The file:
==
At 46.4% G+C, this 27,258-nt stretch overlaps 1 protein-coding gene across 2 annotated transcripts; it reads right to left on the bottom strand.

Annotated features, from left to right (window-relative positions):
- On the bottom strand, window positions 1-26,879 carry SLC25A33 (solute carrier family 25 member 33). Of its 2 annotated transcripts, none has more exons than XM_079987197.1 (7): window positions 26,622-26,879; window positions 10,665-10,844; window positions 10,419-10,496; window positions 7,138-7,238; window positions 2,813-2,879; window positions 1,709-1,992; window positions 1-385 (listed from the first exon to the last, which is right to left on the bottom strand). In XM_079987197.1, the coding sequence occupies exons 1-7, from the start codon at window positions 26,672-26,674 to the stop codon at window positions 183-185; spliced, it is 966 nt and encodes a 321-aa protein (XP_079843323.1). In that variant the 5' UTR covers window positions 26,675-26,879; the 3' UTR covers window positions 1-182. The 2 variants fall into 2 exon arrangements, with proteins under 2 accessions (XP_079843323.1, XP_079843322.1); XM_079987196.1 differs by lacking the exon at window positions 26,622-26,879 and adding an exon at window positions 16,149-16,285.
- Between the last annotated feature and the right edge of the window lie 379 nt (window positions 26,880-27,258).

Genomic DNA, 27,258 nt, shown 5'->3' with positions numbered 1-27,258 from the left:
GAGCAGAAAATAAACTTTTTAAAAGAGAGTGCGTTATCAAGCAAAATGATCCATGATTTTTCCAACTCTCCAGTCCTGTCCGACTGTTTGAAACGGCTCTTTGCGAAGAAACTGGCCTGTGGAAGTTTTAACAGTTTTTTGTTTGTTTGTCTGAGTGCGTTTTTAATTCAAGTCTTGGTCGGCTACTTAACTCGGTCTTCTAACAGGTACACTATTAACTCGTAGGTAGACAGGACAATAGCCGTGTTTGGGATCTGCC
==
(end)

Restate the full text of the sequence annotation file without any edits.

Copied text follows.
At 46.4% G+C, this 27,258-nt stretch overlaps 1 protein-coding gene across 2 annotated transcripts; it reads right to left on the bottom strand.

Annotated features, from left to right (window-relative positions):
- On the bottom strand, window positions 1-26,879 carry SLC25A33 (solute carrier family 25 member 33). Of its 2 annotated transcripts, none has more exons than XM_079987197.1 (7): window positions 26,622-26,879; window positions 10,665-10,844; window positions 10,419-10,496; window positions 7,138-7,238; window positions 2,813-2,879; window positions 1,709-1,992; window positions 1-385 (listed from the first exon to the last, which is right to left on the bottom strand). In XM_079987197.1, the coding sequence occupies exons 1-7, from the start codon at window positions 26,672-26,674 to the stop codon at window positions 183-185; spliced, it is 966 nt and encodes a 321-aa protein (XP_079843323.1). In that variant the 5' UTR covers window positions 26,675-26,879; the 3' UTR covers window positions 1-182. The 2 variants fall into 2 exon arrangements, with proteins under 2 accessions (XP_079843323.1, XP_079843322.1); XM_079987196.1 differs by lacking the exon at window positions 26,622-26,879 and adding an exon at window positions 16,149-16,285.
- Between the last annotated feature and the right edge of the window lie 379 nt (window positions 26,880-27,258).

Genomic DNA, 27,258 nt, shown 5'->3' with positions numbered 1-27,258 from the left:
GAGCAGAAAATAAACTTTTTAAAAGAGAGTGCGTTATCAAGCAAAATGATCCATGATTTTTCCAACTCTCCAGTCCTGTCCGACTGTTTGAAACGGCTCTTTGCGAAGAAACTGGCCTGTGGAAGTTTTAACAGTTTTTTGTTTGTTTGTCTGAGTGCGTTTTTAATTCAAGTCTTGGTCGGCTACTTAACTCGGTCTTCTAACAGGTACACTATTAACTCGTAGGTAGACAGGACAATAGCCGTGTTTGGGATCTGCC